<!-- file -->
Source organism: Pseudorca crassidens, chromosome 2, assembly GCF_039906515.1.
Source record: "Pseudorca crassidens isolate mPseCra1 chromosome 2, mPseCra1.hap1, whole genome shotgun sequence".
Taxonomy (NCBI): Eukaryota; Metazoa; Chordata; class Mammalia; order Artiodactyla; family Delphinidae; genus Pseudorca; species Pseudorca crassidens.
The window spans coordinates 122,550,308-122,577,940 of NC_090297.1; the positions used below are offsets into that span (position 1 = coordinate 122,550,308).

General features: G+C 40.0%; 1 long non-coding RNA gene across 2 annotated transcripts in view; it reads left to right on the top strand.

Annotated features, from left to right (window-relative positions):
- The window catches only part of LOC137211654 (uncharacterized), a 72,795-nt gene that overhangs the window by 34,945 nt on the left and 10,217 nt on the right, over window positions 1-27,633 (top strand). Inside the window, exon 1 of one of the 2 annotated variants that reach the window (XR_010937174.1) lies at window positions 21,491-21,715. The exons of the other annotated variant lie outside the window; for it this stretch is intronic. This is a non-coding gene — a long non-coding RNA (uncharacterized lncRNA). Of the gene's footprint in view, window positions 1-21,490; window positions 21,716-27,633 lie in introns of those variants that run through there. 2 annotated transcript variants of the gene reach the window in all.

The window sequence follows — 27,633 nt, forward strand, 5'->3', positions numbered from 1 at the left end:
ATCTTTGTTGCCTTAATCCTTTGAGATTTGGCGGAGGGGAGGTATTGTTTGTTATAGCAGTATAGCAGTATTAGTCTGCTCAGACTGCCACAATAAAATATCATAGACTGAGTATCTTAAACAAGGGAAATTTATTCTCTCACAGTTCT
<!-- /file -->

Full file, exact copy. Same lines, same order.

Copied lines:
Source organism: Pseudorca crassidens, chromosome 2, assembly GCF_039906515.1.
Source record: "Pseudorca crassidens isolate mPseCra1 chromosome 2, mPseCra1.hap1, whole genome shotgun sequence".
Taxonomy (NCBI): Eukaryota; Metazoa; Chordata; class Mammalia; order Artiodactyla; family Delphinidae; genus Pseudorca; species Pseudorca crassidens.
The window spans coordinates 122,550,308-122,577,940 of NC_090297.1; the positions used below are offsets into that span (position 1 = coordinate 122,550,308).

General features: G+C 40.0%; 1 long non-coding RNA gene across 2 annotated transcripts in view; it reads left to right on the top strand.

Annotated features, from left to right (window-relative positions):
- The window catches only part of LOC137211654 (uncharacterized), a 72,795-nt gene that overhangs the window by 34,945 nt on the left and 10,217 nt on the right, over window positions 1-27,633 (top strand). Inside the window, exon 1 of one of the 2 annotated variants that reach the window (XR_010937174.1) lies at window positions 21,491-21,715. The exons of the other annotated variant lie outside the window; for it this stretch is intronic. This is a non-coding gene — a long non-coding RNA (uncharacterized lncRNA). Of the gene's footprint in view, window positions 1-21,490; window positions 21,716-27,633 lie in introns of those variants that run through there. 2 annotated transcript variants of the gene reach the window in all.

The window sequence follows — 27,633 nt, forward strand, 5'->3', positions numbered from 1 at the left end:
ATCTTTGTTGCCTTAATCCTTTGAGATTTGGCGGAGGGGAGGTATTGTTTGTTATAGCAGTATAGCAGTATTAGTCTGCTCAGACTGCCACAATAAAATATCATAGACTGAGTATCTTAAACAAGGGAAATTTATTCTCTCACAGTTCT